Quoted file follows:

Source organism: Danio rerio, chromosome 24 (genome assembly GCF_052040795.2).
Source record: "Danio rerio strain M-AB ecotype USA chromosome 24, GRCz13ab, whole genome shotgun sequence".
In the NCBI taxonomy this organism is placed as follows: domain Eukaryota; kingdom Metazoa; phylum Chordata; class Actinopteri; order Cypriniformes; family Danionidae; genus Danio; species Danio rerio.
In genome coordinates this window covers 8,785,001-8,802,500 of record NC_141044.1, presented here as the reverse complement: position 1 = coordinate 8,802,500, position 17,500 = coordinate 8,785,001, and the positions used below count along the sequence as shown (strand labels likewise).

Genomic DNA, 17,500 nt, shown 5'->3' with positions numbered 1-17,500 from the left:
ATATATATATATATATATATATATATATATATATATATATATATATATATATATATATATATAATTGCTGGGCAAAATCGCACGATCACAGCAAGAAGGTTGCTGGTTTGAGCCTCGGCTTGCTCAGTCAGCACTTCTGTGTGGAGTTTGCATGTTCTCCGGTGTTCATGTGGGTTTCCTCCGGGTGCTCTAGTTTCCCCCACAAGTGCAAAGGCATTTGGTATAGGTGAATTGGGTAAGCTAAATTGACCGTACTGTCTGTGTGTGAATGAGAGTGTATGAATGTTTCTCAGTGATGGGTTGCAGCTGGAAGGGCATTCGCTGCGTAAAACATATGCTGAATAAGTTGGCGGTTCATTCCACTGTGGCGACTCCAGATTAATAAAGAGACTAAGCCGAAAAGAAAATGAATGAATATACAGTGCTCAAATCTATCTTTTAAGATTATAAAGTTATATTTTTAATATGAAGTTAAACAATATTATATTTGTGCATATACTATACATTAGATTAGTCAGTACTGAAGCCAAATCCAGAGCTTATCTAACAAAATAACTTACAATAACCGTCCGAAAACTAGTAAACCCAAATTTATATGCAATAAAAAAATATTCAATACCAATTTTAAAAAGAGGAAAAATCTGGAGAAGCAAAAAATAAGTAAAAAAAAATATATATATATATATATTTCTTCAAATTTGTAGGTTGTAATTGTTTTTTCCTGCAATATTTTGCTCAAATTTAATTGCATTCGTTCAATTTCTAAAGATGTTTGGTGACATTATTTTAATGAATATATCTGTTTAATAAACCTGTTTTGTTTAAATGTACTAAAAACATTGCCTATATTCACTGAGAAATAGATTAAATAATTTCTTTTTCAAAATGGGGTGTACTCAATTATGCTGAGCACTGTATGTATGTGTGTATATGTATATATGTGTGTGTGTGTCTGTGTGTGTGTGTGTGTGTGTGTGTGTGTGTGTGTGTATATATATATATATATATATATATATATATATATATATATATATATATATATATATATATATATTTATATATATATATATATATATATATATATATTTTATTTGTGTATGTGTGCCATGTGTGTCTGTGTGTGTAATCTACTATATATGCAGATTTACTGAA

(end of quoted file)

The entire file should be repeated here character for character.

Source organism: Danio rerio, chromosome 24 (genome assembly GCF_052040795.2).
Source record: "Danio rerio strain M-AB ecotype USA chromosome 24, GRCz13ab, whole genome shotgun sequence".
In the NCBI taxonomy this organism is placed as follows: domain Eukaryota; kingdom Metazoa; phylum Chordata; class Actinopteri; order Cypriniformes; family Danionidae; genus Danio; species Danio rerio.
In genome coordinates this window covers 8,785,001-8,802,500 of record NC_141044.1, presented here as the reverse complement: position 1 = coordinate 8,802,500, position 17,500 = coordinate 8,785,001, and the positions used below count along the sequence as shown (strand labels likewise).

Genomic DNA, 17,500 nt, shown 5'->3' with positions numbered 1-17,500 from the left:
ATATATATATATATATATATATATATATATATATATATATATATATATATATATATATATATAATTGCTGGGCAAAATCGCACGATCACAGCAAGAAGGTTGCTGGTTTGAGCCTCGGCTTGCTCAGTCAGCACTTCTGTGTGGAGTTTGCATGTTCTCCGGTGTTCATGTGGGTTTCCTCCGGGTGCTCTAGTTTCCCCCACAAGTGCAAAGGCATTTGGTATAGGTGAATTGGGTAAGCTAAATTGACCGTACTGTCTGTGTGTGAATGAGAGTGTATGAATGTTTCTCAGTGATGGGTTGCAGCTGGAAGGGCATTCGCTGCGTAAAACATATGCTGAATAAGTTGGCGGTTCATTCCACTGTGGCGACTCCAGATTAATAAAGAGACTAAGCCGAAAAGAAAATGAATGAATATACAGTGCTCAAATCTATCTTTTAAGATTATAAAGTTATATTTTTAATATGAAGTTAAACAATATTATATTTGTGCATATACTATACATTAGATTAGTCAGTACTGAAGCCAAATCCAGAGCTTATCTAACAAAATAACTTACAATAACCGTCCGAAAACTAGTAAACCCAAATTTATATGCAATAAAAAAATATTCAATACCAATTTTAAAAAGAGGAAAAATCTGGAGAAGCAAAAAATAAGTAAAAAAAAATATATATATATATATATTTCTTCAAATTTGTAGGTTGTAATTGTTTTTTCCTGCAATATTTTGCTCAAATTTAATTGCATTCGTTCAATTTCTAAAGATGTTTGGTGACATTATTTTAATGAATATATCTGTTTAATAAACCTGTTTTGTTTAAATGTACTAAAAACATTGCCTATATTCACTGAGAAATAGATTAAATAATTTCTTTTTCAAAATGGGGTGTACTCAATTATGCTGAGCACTGTATGTATGTGTGTATATGTATATATGTGTGTGTGTGTCTGTGTGTGTGTGTGTGTGTGTGTGTGTGTGTGTGTGTATATATATATATATATATATATATATATATATATATATATATATATATATATATATATATATATTTATATATATATATATATATATATATATATATTTTATTTGTGTATGTGTGCCATGTGTGTCTGTGTGTGTAATCTACTATATATGCAGATTTACTGAA